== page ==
The design of the room continues the American-influenced casual chic. A leather-cushioned booth reminiscent of a California diner sits in one corner of the room, complete with couple of retro welcome snacks in stripy paper bags. There is also a minibar that their website describes as ‘overstocked’ – this is no exaggeration, there are full bottle of spirits lined up ready for you to shake up a perfect getting-ready cocktail (at a supplement!). The website also mentions a ‘bespoke robe’, which in our opinion was something between a tatty rug and a straightjacket, but I suppose design is a subjective thing… However, the delight of popping a robe and some tunes on to get ready is clearly well appreciated here; there is a large and luxurious bath in the main room, as well as an enormous walk in shower in the spacious bathroom (separate toilet with its own door noted and appreciated!).We happened to be dining out, but the hotel also contains a Spanish-Mexican restaurant, Decimo, accessible by a uniquely funky exterior lift. A ground floor bar, Double Standard, provides a more casual dining experience and the Library Lounge, converted from the Camden Council Library again evokes a sort of seventies aesthetic with the bookshelves retained, a booth for the in-house radio station, Sometimes Radio, and lots of brown leather furniture. A visit to this little hidden gem, once we returned from dining, felt like walking into a hippy university time-warp, stepping over the tangled limbs of young people wearing mismatched prints who were sleeping on the chairs while their friends debated philosophy. But The Standard London is by no means dated – this is the high school kid that transcends social groups. While a debate raged in the library, a well-known UK grime artist was holding a private party upstairs, so we were directed to Sweetie, the 10th floor bar, for a nightcap before heading back to the room.After a pleasant sleep, we negotiated the ordering system to enjoy breakfast in the room – a service which was only available by consulting the menu on the TV, then ordering by phone, rather than completing the usual card the night before. Breakfast was excellent, with a menu of American diner classics such as pancakes, eggs and Latin influenced twists, and eating it at our own little diner booth was quite fitting with the all-American ambiance. Coffee was hot and bitter, as it should be, and certainly gave us the pep we needed to extricate ourselves from the delightfully comfortable room and back into the intensity of our London lives.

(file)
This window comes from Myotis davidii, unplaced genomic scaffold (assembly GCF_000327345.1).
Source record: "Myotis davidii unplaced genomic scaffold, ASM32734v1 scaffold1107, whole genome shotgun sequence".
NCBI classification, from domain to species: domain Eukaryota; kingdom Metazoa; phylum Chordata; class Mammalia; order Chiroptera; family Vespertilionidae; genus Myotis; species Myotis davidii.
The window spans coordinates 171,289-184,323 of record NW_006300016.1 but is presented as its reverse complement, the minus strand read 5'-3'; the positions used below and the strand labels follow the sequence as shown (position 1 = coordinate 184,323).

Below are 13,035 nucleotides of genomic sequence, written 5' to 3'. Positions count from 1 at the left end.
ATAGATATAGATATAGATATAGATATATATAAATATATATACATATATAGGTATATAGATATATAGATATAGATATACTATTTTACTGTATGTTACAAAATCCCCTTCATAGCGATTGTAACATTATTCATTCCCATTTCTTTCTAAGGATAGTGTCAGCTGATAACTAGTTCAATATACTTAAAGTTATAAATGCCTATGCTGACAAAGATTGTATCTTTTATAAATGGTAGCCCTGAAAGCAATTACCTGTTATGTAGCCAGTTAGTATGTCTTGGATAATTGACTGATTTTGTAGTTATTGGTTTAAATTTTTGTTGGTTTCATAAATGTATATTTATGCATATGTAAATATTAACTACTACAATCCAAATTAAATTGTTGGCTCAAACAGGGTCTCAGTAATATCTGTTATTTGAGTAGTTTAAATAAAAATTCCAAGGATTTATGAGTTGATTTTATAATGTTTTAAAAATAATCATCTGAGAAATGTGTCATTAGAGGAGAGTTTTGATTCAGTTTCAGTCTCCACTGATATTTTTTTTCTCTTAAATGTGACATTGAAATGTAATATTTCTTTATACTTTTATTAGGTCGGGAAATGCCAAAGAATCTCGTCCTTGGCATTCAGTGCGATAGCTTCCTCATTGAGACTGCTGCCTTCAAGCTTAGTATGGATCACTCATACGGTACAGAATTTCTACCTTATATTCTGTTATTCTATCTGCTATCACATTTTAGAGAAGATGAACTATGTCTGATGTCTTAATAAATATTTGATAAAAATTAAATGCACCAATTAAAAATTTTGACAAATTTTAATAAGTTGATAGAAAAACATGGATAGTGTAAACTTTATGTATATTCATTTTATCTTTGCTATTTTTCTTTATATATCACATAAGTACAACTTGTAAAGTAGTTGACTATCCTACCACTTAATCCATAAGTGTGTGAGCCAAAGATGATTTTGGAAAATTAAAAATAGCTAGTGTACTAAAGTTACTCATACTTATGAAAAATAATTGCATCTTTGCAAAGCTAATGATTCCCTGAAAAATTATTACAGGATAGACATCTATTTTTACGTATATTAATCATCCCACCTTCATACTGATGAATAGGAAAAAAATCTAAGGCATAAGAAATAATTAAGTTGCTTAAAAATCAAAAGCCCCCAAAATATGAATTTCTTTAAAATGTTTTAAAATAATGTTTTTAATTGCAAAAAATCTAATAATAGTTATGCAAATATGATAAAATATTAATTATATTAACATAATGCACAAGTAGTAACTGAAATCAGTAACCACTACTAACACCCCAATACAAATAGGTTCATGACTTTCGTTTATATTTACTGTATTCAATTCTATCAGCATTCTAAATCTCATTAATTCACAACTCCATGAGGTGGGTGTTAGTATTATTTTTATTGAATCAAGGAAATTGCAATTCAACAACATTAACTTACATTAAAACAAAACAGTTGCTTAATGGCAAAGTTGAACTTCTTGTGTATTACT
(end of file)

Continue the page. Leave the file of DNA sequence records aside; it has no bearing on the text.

The Standard London is, without question, the cool kid that we all want to befriend. They are lively and yet easy-going, they’re running their own radio station (and, lets be honest, probably saying things that we’re not always cool enough to get) and their interest in local cultural events and trends means they could get you invited to all the best parties.The Standard London is the kid who plays by their own rules and everyone loves them for it. They’re the only one that can put on a song that everyone likes at a party. They’re too cool to care what you think about their hair. We all know by now that it’s not who you sit with at lunch that makes you cool, and if you’re expecting to catch cool from a hotel, you’re almost certain to be disappointed. The Standard London will, however, meet all your requirements while looking fabulous, make you smile with their cute personality and make sure you’ll be making all your other friends jealous before you get home.

The Standard London
10 Argyle Street
United Kingdom


  • Rachel Blackmore

    As a child, Rachel began a lifelong love affair with words; she has been known to eat several whole ones after wine-fuelled debate. A passion for learning has led her to acquire Masters degrees in both English and Education, and she continues to pursue her interests through school-based ERC-funded research and writing fiction. With Dutch, Irish and Indonesian heritage, she loves travelling, experiencing different cultures and trying to learn new languages. Rachel is intrigued by anything unusual and sometimes gets so excited about food that she neglects to take a photo.